Originally Posted by Mirage Gecko
How much distance between boats is considered the norm when berthed in a commercial Marina pen that contains two boats.
Are there regulations on this?
I don't discount that an overly anal polity might exist that does have laws or regulations covering the issue, but I only know of 'guidelines', 'standards' and 'recommendations' for the issue.
And those guidelines and standards do not make statements about the distance between boats. Rather the guidelines and standards aim at the width of a double berth.
One relatively anal and bureaucratic polity, which may well be the one in which you happen to find yourself (should you have found yourself) in the present stage of your life cycle, has an "Australian Standard" for the width of a double berth.
Healthy use of the search engine
of your choice should deliver AS 3962 in pdf to you. You might find opportunities to exchange money
for it. But continued use of a search engine
should send you to a Wordpress blog operated by Hamilton Island that will serve it to you freely.
The text for section 3.3.2 Berth widths reads:
"3.3.2 Berth widths
Based on the widest beams of monohull
boats currently being manufactured, the minimum berth widths (the clear width between fingers or piles) are shown in Figure 3.2.
Berth lengths are taken to be the same as the boat length.
General expressions for berth width (b) are as follows:
(a) Double berth: 2 × design maximum vessel beam + 1 m up to 20 m and + 1.5 m above 20 m.
berth: design maximum vessel beam + 1 m up to 20 m and + 1.5 m above 20 m.
vessels can either occupy a double berth, or wider berths can be included, which specifically allow for single
or double multihull
vessels. The beam of a multihull may be up to 0.7L.
These dimensions may need to be increased to allow for larger fenders.
The maximum length of boat for which each berth has been designed should be clearly marked on the marina layout drawing.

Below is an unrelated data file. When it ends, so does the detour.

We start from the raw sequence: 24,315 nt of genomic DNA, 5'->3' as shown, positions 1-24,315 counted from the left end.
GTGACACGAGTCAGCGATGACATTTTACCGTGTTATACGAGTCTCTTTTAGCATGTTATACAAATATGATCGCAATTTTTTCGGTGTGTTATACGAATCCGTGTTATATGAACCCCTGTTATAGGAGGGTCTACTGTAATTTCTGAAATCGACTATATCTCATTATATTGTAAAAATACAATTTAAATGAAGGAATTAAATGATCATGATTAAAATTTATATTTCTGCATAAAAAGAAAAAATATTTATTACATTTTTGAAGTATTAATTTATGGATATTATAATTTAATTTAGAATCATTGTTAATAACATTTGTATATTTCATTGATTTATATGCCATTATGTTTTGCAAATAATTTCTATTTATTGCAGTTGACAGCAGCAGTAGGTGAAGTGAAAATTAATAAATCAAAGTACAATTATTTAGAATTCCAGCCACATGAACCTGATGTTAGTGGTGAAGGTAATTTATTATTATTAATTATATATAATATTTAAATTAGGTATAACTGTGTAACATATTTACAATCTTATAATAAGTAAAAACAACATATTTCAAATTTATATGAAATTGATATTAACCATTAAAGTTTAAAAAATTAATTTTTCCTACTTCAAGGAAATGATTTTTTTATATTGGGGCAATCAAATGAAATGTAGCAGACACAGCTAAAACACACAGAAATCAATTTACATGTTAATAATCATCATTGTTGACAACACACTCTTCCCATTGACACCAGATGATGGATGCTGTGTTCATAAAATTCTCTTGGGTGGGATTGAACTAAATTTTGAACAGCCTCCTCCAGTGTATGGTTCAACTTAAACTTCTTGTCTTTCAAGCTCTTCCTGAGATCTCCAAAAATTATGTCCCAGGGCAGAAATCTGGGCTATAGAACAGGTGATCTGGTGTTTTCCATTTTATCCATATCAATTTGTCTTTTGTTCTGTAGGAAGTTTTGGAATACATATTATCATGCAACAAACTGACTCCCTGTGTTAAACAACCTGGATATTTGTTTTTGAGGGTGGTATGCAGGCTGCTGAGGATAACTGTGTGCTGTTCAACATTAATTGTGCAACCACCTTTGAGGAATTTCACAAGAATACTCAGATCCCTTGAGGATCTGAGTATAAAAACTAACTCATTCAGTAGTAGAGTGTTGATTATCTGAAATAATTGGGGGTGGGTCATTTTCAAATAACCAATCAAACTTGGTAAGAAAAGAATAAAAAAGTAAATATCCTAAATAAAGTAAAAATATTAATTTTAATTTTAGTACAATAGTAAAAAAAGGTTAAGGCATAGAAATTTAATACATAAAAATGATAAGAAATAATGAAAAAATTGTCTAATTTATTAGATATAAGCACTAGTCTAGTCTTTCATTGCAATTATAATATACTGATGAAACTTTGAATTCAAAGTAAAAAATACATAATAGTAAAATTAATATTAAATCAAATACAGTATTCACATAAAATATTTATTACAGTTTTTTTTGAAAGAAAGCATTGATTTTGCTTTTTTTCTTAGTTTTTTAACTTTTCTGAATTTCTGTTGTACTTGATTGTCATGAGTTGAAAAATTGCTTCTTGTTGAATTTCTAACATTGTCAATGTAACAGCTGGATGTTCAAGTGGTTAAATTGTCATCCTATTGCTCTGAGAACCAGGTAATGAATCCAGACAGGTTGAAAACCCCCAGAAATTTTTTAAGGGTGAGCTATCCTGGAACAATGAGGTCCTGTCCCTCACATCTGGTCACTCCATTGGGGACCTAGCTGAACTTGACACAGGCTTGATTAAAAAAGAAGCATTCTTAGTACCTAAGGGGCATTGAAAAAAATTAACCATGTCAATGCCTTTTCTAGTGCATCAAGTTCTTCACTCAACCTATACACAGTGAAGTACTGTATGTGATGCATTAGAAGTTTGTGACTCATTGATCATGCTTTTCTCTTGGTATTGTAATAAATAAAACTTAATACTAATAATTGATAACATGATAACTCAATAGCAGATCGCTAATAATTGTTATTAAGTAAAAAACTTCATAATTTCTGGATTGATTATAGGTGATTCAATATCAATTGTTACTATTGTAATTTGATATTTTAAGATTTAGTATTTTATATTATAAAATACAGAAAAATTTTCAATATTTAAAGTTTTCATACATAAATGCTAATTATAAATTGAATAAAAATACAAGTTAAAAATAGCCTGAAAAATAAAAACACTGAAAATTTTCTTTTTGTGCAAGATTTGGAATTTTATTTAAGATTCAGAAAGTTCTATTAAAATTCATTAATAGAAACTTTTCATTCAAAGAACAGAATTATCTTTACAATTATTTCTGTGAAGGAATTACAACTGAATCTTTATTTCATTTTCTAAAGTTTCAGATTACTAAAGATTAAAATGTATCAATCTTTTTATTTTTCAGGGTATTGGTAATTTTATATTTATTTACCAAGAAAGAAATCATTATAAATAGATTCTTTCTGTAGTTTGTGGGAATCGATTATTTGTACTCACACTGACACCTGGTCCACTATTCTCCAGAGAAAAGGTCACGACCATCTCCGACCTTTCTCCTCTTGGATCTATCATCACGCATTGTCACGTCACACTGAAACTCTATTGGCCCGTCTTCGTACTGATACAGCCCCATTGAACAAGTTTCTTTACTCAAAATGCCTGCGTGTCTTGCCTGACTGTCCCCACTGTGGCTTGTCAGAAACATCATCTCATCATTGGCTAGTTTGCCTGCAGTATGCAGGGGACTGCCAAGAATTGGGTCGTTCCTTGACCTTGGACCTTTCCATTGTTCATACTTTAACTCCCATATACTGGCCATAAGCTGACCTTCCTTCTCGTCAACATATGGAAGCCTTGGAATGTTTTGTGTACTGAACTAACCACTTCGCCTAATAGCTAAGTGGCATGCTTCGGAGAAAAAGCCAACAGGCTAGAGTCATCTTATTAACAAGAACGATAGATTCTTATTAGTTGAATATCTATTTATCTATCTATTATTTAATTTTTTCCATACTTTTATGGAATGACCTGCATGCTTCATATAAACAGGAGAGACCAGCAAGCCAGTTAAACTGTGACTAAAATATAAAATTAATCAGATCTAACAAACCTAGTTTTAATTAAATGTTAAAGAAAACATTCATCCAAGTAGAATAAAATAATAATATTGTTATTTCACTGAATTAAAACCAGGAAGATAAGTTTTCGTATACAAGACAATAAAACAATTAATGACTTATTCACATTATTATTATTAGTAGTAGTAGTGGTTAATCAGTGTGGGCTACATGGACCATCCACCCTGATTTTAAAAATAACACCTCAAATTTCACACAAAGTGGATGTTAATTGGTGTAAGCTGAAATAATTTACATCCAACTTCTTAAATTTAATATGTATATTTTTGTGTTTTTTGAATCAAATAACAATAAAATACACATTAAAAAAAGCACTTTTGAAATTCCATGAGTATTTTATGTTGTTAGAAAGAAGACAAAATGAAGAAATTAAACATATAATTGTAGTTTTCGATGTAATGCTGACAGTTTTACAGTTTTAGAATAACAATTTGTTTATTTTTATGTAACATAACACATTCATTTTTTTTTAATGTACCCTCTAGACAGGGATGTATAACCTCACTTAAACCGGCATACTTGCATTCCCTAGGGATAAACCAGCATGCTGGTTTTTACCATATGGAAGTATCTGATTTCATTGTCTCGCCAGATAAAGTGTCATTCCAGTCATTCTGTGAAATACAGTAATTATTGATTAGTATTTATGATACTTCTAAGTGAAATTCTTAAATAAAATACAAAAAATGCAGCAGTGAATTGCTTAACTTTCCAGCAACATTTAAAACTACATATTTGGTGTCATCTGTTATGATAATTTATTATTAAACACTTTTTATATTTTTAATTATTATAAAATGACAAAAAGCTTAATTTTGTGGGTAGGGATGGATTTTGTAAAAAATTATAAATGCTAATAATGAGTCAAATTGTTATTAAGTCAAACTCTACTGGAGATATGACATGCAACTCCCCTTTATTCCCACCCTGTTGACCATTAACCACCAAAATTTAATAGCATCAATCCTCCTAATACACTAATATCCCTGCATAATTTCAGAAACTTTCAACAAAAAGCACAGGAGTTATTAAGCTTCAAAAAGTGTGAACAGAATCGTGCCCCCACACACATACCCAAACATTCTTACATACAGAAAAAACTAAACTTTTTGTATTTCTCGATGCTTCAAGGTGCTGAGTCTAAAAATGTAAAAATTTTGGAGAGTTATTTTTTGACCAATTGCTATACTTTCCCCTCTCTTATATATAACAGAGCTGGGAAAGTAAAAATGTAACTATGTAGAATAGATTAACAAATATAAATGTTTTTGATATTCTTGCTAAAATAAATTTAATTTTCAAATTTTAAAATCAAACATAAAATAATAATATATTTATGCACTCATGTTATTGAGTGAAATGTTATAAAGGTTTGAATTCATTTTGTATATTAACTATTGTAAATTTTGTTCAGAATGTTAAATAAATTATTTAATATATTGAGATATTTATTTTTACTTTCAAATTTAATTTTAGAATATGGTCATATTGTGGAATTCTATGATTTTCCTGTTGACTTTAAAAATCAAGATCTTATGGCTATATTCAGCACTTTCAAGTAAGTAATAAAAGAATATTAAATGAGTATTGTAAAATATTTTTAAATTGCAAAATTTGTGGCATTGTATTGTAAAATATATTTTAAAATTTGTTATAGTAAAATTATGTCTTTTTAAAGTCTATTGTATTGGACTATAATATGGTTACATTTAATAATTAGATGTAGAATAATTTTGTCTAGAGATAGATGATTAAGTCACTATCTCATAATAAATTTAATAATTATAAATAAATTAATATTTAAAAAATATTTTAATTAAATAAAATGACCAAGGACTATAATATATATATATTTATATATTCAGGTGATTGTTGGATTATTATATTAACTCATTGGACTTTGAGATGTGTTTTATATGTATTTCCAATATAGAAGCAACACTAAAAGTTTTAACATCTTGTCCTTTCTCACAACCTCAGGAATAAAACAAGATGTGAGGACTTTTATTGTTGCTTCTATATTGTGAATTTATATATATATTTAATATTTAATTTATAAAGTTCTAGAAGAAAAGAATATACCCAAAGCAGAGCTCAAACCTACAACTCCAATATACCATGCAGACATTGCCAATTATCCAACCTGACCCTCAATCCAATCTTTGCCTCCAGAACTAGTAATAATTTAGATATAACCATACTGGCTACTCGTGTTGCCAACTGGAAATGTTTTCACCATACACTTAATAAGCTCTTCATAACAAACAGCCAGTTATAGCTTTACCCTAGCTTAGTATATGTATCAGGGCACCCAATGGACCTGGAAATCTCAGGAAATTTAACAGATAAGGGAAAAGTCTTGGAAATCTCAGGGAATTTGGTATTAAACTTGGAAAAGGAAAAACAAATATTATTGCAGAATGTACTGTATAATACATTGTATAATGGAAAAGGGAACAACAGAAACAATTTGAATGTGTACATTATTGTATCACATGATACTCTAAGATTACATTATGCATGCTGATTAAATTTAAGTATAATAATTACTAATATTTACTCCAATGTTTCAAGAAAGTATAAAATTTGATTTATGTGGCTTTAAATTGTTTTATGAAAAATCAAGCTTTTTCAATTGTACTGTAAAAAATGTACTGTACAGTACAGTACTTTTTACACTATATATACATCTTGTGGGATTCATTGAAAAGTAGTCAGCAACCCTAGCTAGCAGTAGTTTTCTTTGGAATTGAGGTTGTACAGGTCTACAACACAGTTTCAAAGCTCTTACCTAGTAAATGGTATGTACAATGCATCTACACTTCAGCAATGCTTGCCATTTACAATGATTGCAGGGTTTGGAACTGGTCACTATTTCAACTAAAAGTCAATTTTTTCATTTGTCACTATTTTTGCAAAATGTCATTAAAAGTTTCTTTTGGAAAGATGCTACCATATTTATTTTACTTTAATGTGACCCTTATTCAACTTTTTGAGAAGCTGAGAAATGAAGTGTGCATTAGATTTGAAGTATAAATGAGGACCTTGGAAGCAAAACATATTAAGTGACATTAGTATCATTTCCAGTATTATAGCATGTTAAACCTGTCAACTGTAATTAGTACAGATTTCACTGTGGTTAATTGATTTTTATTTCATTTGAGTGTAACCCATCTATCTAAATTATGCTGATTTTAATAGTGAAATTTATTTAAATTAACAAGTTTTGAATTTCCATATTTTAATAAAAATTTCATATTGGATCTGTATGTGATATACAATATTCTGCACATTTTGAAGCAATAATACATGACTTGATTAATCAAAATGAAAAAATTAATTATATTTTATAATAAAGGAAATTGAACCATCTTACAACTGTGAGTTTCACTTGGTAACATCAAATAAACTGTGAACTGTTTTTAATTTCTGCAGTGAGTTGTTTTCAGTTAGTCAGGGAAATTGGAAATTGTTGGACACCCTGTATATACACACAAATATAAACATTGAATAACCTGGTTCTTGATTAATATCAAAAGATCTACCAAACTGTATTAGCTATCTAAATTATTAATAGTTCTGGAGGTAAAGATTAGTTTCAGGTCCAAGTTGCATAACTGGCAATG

For alongside berths, the minimum space between boats should be 0.2L up to 3.0 m. "
Healthy use of a search engine should show you other guidelines, such as '2005 Layout & Design: Guidelines for Marine
Berthing Facilities', California
Department of Boating
and Waterways (California Division of Boating and Waterways
The CDBW guidelines were meant to assist a developer to work out how many berths could be constructed in a certain area. Again, distance between berthed boats is not the focus. The focus is on berth area and berth width. And the CDBW guidelines distinguish between berths for powerboats and berths for sailboats.
To cut a long story short, look for:
"Section B4.3.1 Minimum Width for Double Berths of Same Length
Unless otherwise necessary, a double berth will typically be twice the width of a single berth of the same length."
Then read "B4.2.1 Minimum Single Berth Widths". That section contains the gems:
"Wsbp = 8 ln Lsb - 14 ft" (which translates as: Width of a single berth for power boats = 8 * log natural (Length of a single berth) - 14 feet); and
"Wsbs = 6.5 ln Lsb - 10.5 ft" (which translates as: Width of a single berth for sailboats = 6.5 * log natural (Length of a single berth) - 10.5 feet).
For myself, I agree with Sailmonkey. If I wanted to live in the Democratic People's Republic of Korea
, I'd already be there. I prefer living with guidelines and market freedoms. But that's just me. Your mileage may vary.